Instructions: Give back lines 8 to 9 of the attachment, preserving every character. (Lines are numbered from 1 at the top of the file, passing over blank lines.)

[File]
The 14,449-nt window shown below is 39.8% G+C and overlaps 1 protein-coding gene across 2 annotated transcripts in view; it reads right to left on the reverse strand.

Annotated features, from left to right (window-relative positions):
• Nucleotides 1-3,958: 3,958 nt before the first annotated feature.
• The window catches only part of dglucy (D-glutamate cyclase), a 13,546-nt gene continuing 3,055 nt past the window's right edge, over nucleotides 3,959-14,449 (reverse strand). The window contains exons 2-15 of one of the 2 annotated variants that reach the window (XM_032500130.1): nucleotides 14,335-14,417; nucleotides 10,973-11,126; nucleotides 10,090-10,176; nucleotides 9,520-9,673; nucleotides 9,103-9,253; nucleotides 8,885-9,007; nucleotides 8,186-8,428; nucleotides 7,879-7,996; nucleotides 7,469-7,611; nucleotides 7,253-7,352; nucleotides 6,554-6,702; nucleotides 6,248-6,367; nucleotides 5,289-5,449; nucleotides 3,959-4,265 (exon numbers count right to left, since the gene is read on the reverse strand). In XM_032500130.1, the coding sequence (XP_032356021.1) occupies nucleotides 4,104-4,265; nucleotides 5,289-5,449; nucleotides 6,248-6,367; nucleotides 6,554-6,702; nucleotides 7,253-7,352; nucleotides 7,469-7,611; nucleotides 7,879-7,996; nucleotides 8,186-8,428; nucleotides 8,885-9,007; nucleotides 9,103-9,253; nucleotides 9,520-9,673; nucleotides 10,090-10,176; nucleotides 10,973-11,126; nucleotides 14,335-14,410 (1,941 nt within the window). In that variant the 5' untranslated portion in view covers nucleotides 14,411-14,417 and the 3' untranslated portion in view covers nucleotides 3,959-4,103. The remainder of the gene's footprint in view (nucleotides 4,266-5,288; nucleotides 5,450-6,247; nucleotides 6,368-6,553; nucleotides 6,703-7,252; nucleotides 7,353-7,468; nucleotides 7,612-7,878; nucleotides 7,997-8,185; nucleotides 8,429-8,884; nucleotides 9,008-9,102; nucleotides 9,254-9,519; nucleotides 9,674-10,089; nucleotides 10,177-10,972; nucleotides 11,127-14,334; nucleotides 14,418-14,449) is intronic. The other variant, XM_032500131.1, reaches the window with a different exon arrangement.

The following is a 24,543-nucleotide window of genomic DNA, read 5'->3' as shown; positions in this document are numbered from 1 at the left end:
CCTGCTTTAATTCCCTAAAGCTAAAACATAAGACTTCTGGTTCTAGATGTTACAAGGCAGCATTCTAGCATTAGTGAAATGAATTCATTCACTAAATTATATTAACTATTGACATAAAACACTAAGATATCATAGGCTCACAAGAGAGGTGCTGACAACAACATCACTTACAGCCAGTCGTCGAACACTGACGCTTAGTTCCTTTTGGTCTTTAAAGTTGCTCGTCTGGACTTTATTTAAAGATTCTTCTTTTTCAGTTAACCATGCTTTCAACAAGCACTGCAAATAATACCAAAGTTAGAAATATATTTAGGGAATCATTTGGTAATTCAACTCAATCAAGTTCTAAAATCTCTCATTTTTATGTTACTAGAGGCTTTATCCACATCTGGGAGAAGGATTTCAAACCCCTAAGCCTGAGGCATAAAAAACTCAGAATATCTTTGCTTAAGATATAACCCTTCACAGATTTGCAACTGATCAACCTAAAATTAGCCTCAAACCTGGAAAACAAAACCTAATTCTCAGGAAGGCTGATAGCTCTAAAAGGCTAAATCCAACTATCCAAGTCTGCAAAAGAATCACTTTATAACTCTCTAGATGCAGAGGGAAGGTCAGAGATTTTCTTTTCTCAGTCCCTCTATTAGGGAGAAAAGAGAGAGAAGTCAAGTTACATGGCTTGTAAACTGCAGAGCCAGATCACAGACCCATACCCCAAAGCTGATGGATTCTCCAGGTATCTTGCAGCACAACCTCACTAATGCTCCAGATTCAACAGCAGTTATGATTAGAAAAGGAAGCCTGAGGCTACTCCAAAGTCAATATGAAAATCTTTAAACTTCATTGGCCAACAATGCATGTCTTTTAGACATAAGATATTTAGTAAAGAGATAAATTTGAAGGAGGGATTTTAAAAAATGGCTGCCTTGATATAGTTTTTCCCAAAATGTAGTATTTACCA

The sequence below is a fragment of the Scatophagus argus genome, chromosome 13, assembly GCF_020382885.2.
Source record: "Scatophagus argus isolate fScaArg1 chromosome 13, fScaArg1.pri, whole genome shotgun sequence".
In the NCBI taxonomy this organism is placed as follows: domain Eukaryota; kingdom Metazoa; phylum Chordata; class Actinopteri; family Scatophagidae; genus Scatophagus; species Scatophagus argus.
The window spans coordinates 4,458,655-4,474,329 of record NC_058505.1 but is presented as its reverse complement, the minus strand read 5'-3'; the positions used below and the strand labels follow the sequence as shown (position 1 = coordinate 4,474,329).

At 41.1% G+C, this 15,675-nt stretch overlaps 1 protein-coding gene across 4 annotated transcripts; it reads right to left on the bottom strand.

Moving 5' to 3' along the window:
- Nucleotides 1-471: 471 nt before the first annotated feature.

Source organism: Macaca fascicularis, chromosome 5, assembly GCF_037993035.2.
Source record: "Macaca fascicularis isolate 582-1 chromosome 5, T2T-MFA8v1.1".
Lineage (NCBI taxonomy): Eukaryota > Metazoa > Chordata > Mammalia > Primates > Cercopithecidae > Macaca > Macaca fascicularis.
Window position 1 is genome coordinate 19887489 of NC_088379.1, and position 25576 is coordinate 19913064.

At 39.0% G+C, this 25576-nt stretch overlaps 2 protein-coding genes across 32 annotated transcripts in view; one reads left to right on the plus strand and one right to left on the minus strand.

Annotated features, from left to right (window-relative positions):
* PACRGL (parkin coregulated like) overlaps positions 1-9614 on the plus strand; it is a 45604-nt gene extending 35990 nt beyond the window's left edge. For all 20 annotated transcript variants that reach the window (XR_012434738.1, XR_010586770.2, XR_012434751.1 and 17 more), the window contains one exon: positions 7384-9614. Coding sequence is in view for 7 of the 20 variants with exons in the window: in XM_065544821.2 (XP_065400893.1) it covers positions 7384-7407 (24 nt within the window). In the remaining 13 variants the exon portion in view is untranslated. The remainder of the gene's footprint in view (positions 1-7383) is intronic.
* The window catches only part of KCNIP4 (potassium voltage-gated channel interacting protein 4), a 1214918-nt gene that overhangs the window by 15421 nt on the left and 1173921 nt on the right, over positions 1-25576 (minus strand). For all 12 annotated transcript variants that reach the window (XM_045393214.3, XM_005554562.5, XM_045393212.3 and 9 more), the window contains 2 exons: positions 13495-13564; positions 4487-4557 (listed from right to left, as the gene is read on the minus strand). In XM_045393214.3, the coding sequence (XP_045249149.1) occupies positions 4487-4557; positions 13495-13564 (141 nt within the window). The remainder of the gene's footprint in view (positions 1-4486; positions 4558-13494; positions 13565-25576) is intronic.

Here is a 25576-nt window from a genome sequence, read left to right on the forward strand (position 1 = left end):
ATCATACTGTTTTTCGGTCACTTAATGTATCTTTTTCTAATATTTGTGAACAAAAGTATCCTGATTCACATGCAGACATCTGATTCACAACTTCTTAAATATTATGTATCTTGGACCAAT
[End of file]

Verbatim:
Source record: "Scatophagus argus isolate fScaArg1 chromosome 13, fScaArg1.pri, whole genome shotgun sequence".
In the NCBI taxonomy this organism is placed as follows: domain Eukaryota; kingdom Metazoa; phylum Chordata; class Actinopteri; family Scatophagidae; genus Scatophagus; species Scatophagus argus.